3. Splits/Stats/Mentality

It's important for a closer to be equally effective against all batters because a manager generally does not play matchups in the 9th inning. The closer is the "go-to" guy in that he is the one who can close the door against whomever he faces. For this reason, we can eliminate Brad Ziegler from contention - right handed hitters have hit .212 against him throughout his career but lefties have hit .307 with a .412 OBP. In addition to the ability to get hitters of either handedness out, it's often preferable to have a closer who is able to strike hitters out when needed. Strand rate is an important stat for closers since their main job (as is with all pitchers but with heightened circumstances) is to prevent runners from scoring. Strikeouts and groundball rates are two stats to pay attention to as they limit runners in scoring position. There is more than just a physical aspect to being a closer and we've all heard of the alleged closer mentality. Some people have trouble buying into the idea that there is a certain demeanor or approach or even skill involved in being able to close games. Although we can't quantify the intangibles necessary to be a closer, I think it is foolish to deny their existence. With that in mind, however, it's not something that we can use for fantasy purposes but know that not every pitcher is able to handle the job.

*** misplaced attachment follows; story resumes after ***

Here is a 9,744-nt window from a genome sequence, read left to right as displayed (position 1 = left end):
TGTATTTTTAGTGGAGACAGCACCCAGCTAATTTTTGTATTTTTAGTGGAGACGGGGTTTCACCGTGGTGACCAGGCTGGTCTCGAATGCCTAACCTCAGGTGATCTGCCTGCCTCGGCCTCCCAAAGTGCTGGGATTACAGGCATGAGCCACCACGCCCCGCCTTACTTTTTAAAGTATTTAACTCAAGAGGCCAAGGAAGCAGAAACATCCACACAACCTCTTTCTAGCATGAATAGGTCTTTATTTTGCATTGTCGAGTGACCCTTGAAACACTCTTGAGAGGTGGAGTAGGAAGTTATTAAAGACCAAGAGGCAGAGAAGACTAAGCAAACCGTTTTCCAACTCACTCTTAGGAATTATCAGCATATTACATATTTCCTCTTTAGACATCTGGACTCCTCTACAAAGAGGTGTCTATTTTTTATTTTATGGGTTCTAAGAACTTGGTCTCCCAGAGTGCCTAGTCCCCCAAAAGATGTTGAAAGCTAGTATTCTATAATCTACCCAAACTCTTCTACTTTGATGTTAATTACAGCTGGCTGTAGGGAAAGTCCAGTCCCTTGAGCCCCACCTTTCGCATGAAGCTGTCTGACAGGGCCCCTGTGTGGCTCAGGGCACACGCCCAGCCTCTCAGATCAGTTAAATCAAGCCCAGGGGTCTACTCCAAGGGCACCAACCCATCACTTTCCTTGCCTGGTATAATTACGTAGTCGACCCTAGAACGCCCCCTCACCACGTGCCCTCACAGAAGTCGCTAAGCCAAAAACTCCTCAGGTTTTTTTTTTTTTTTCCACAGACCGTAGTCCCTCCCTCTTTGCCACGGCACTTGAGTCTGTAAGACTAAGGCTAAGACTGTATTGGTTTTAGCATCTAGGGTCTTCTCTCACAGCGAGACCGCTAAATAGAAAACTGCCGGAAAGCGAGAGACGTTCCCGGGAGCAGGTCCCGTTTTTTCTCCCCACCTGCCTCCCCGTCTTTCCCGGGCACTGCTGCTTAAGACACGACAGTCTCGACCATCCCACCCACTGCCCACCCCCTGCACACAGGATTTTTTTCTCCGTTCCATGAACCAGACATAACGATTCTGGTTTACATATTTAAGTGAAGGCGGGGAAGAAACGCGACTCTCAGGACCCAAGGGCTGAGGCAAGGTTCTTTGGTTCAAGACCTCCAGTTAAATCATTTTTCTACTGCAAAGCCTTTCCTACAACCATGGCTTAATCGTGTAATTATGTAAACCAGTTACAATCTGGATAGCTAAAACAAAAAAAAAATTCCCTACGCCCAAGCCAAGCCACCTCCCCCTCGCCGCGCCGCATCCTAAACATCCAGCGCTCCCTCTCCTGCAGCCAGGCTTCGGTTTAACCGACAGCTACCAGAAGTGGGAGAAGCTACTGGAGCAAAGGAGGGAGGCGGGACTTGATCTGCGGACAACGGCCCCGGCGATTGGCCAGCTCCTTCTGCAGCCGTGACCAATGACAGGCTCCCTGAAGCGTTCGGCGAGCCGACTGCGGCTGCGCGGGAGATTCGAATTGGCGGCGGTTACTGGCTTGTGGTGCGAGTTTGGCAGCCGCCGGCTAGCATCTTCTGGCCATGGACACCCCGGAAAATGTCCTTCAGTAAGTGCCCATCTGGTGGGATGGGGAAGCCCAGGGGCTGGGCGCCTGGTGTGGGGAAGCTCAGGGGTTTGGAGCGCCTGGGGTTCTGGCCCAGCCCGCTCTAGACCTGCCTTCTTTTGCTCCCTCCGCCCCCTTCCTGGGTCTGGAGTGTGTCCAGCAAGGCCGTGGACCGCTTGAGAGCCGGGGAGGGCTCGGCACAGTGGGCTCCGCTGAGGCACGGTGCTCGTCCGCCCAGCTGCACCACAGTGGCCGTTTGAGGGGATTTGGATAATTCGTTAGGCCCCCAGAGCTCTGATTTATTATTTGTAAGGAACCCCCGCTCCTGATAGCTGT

4. Previous experience/Past performance

Matt Reynolds has closed two games this year but never recorded a major league save before this season. His ERA currently sits at 1.21 with a 0.99 WHIP but he doesn't have a track record of success. He has a career walk rate of 7.0% and LD% of 24%. So far this year, 32.3% of the batted balls against Reynolds have been line drives. His swinging strike percentage is down and his K% has always been average for a reliever. Often times, if there is a former closer in a bullpen, that player will have a leg up on his competition. He's had success in the role before so it's often assumed he can do it again.

5. Money/Trade value

Lastly, pitchers signed to expensive contracts or who are potential trade targets may get more opportunities or a "longer leash" than players who are not as high profile. Heath Bell fell out of favor after signing a large deal with the Marlins last season and the D-backs traded for the one-time shut down closer this offseason in a deal that sent Chris Young to Oakland. The Diamondbacks are paying Bell $5 million each of the next two years with an option for 2015. Putz has had his struggles and has had some injury history so it made sense for Arizona to see what they were paying for.

By considering all of the dynamics that go into making a decision about a fill-in closer, we are able to make an educated decision with regard to what pitcher to add as a prospective closer. The choice is not always obvious and sometimes teams do things for reasons we don't understand or with motives we are not privy to outside the organization. Hopefully, this article will help you make those tough decisions in the future and will help you hit on the transactions you make.